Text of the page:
Sunday, April 12, 2009

Vamp or Not? The Man who could Cheat Death

I was looking through a vampire filmography I have and noticed a 1945 movie called “The Man in Half Moon Street”. Now, I have never seen the film so tried to track it down… and failed (at least to date of this article). What I did discover, however, was that the film had been remade in 1959 by Hammer Studios.

Now, those who know me will know that the thought of discovering a little know Hammer vampire movie would be like a host of birthday presents rolled into one for me. The fact that this was directed by Terence Fisher and written by Jimmy Sangster was just icing on the cake, so’s to speak. However, the fact that this is a ‘Vamp or Not?’ will also indicate that things are not so clear cut.

The film begins with a man leaving a building, in Paris circa 1890, He is grabbed by a shadowy figure – very quickly revealed to be Dr Georges Bonnet (Anton Diffring). Surgical implements are revealed. Later Dr Pierre Gerard (Christopher Lee) and Janine Dubois (Hazel Court) attend the unveiling of a statue by Bonnet. The model, Margo (Delphi Lawrence), is clearly in love with Bonnet. As the film progresses we discover that Pierre loves Janine, who was in love with Bonnet in Italy. Bonnet is awaiting someone, but he was not on the expected train.

Bonnet reveals his statue but his watch is wrong and it is twenty minutes later than he thought. He quickly packs his guests off and heads to a safe and in his laboratory. However, Margo has not left – she confronts him, wanting to know if they are to be together and convinced he is in love with Janine (which he is). He tells her to leave but suddenly his eyes go all funny and crinkly round them too – his skin takes on a gold/green tinge.

He grabs Margo and covers her screaming mouth. She falls with, what look like, burn marks to her arm and mouth. It appears she is dead though we discover later that she is not. Bonnet takes a drink of some smoking potion and returns to normal… Ah hah, someone who drinks potions (presumably made with body parts) to stay young, a bit weird about the acidy fingers but… no, not quite – however that is how my thought processes ran.

Bonnet’s guest arrives and it is a Dr Ludwig Weiss (Arnold Marlé) from Vienna. It is clear that young Dr Bonnet and old Dr Weiss are old friends. Weiss is three weeks late and this is due to the fact that the 89 year old has had a stroke. This has left his right (scalpel holding) hand useless and herein lies the rub. You see, the potion is a side issue. Bonnet is 104 years old and it is surgery that has kept him alive.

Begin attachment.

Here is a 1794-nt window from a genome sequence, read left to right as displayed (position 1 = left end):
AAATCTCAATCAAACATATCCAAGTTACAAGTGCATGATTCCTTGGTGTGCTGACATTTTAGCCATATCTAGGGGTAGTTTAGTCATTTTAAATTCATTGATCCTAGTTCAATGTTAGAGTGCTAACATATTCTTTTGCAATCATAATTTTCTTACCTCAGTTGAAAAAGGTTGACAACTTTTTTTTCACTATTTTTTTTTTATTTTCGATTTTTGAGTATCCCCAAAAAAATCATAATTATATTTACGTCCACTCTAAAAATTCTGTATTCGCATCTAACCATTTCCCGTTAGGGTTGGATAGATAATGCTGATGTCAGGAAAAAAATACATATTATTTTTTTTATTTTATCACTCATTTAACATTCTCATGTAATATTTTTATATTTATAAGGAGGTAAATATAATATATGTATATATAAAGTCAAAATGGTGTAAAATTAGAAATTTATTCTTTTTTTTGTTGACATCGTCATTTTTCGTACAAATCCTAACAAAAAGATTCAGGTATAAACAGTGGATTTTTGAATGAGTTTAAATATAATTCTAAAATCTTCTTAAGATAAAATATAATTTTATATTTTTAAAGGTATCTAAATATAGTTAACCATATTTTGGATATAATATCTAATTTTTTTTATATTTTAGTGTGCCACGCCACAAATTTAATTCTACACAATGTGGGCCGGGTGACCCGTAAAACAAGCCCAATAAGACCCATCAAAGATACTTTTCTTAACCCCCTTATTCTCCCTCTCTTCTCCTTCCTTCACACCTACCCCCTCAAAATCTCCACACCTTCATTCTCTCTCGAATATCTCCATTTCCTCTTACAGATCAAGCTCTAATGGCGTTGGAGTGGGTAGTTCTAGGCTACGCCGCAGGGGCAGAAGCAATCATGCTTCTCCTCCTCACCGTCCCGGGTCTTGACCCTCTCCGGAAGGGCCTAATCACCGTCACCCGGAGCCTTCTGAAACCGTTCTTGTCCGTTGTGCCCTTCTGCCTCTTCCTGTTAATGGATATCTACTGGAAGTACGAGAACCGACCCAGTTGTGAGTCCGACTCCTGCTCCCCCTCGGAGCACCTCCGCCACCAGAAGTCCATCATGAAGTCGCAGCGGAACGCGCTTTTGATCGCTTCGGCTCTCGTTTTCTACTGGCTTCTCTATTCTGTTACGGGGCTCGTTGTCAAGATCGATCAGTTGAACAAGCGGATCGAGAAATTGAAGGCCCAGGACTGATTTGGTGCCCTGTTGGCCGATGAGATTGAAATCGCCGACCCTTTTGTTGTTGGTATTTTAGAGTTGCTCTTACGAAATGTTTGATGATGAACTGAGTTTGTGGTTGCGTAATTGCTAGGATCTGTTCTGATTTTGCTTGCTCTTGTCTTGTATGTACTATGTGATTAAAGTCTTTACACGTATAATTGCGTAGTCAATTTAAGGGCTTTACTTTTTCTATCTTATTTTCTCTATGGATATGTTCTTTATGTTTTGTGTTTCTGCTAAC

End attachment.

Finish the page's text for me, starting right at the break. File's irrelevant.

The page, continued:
Weiss was a young student doctor when they met but research took them to replace a gland (using Bonnet as a guinea pig) to try and create immortality. He has not only stayed young but never gets disease, however the gland needs replacing every ten years. The potion, made by means unknown but taking two years to produce each batch, is only used at the end of the ten year cycle and staves off death until the operation can be performed. It is effective for periods of 6 hours and for around four weeks only.

The trouble is, when he is on the potion, as it were, it makes him slightly unstable… Hence the suspicions of both Weiss and the police Inspector LeGris (Francis De Wolff) are aroused as a model has vanished every ten years for forty years (of course that fact only serves to confuse the inspector, as they assume Bonnet to be 35). This seemed a little overkill, plot wise, as the attack on Margo seemed to be accidental more than anything, but it was a plot contrivance relied upon to carry the story forward.

So what about Margo's burns? Not burns at all, it would appear. When Bonnet approaches death (as it were) he rapidly ages and contracts all the diseases he never had. The burns would then seem – it is implied but not stated – to be some sort of diseased plague mark. Margo, herself, goes insane. Of course rapid aging is a favoured vampire ending but also fits in to non-vampiric longevity stories.

Weiss talks Pierre into doing the operation for him but then realises about Margo and further notices that the replacement gland has been taken from a live body (presumably the man attacked at the beginning). Normally they take the gland from a cadaver and revitalise it – however, such a gland only lasts four days before implant. Bonnet ran out of cadaver access before Weiss got there and, in desperation, took what he needed from a living man of, as he put it, no consequence.

There is a lovely theme of fearing and accepting death (Weiss accepts death and refused the treatment decades before) but it is little explored, unfortunately. Another theme seemed to be around Bonnet’s loneliness and the fact that he must change identity every decade to avoid suspicion. Such a theme is explored within the vampire genre but is this film of the vampire genre?

The idea of science prolonging life (especially if it means the death of another) is a grey area as far as I am concerned. Each film must be taken on its merits and sometimes it is only a feel that makes it ‘Vamp or Not’. For example, I stick by the view that Atom Age Vampire isn’t actually a vampire film but I Vampiri is. In this case I just didn’t get that feeling – as much as I wanted to. Whether “The Man in Half Moon Street” would prove to be so I cannot, at this time, say but will explore if I ever find it. Unfortunately, not vamp.

The imdb page is here.


Bill Dan Courtney said...

I have been trying to get this from online for a long time but cannot find a good torrent yet. Want to see it.

Taliesin_ttlg said...

Bill, lack of film access in China must be frustrating at times, you have my sympathies